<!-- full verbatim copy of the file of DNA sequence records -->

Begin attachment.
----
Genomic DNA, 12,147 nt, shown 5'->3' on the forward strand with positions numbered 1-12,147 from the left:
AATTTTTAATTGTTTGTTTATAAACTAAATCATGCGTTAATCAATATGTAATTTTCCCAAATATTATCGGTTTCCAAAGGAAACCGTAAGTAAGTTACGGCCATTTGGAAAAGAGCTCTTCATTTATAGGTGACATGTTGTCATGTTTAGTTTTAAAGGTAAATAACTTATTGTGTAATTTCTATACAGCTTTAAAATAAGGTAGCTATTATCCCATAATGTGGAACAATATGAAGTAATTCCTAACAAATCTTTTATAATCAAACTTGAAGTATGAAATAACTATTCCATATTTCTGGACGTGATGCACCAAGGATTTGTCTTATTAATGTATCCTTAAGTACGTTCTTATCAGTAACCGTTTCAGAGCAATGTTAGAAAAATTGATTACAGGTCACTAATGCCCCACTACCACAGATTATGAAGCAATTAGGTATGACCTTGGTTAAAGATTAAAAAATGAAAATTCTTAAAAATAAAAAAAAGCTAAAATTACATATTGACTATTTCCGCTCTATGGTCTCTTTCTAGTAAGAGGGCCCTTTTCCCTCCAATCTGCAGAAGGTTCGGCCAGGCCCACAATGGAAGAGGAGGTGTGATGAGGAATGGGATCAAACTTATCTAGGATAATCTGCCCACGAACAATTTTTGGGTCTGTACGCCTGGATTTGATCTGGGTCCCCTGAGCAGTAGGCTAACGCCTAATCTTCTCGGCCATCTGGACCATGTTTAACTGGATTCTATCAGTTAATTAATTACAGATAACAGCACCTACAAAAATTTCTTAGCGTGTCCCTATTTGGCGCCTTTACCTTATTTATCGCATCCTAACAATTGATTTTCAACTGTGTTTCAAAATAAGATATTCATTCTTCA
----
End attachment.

Genomic DNA, 12,147 nt, shown 5'->3' on the forward strand with positions numbered 1-12,147 from the left:
AATTTTTAATTGTTTGTTTATAAACTAAATCATGCGTTAATCAATATGTAATTTTCCCAAATATTATCGGTTTCCAAAGGAAACCGTAAGTAAGTTACGGCCATTTGGAAAAGAGCTCTTCATTTATAGGTGACATGTTGTCATGTTTAGTTTTAAAGGTAAATAACTTATTGTGTAATTTCTATACAGCTTTAAAATAAGGTAGCTATTATCCCATAATGTGGAACAATATGAAGTAATTCCTAACAAATCTTTTATAATCAAACTTGAAGTATGAAATAACTATTCCATATTTCTGGACGTGATGCACCAAGGATTTGTCTTATTAATGTATCCTTAAGTACGTTCTTATCAGTAACCGTTTCAGAGCAATGTTAGAAAAATTGATTACAGGTCACTAATGCCCCACTACCACAGATTATGAAGCAATTAGGTATGACCTTGGTTAAAGATTAAAAAATGAAAATTCTTAAAAATAAAAAAAAGCTAAAATTACATATTGACTATTTCCGCTCTATGGTCTCTTTCTAGTAAGAGGGCCCTTTTCCCTCCAATCTGCAGAAGGTTCGGCCAGGCCCACAATGGAAGAGGAGGTGTGATGAGGAATGGGATCAAACTTATCTAGGATAATCTGCCCACGAACAATTTTTGGGTCTGTACGCCTGGATTTGATCTGGGTCCCCTGAGCAGTAGGCTAACGCCTAATCTTCTCGGCCATCTGGACCATGTTTAACTGGATTCTATCAGTTAATTAATTACAGATAACAGCACCTACAAAAATTTCTTAGCGTGTCCCTATTTGGCGCCTTTACCTTATTTATCGCATCCTAACAATTGATTTTCAACTGTGTTTCAAAATAAGATATTCATTCTTCA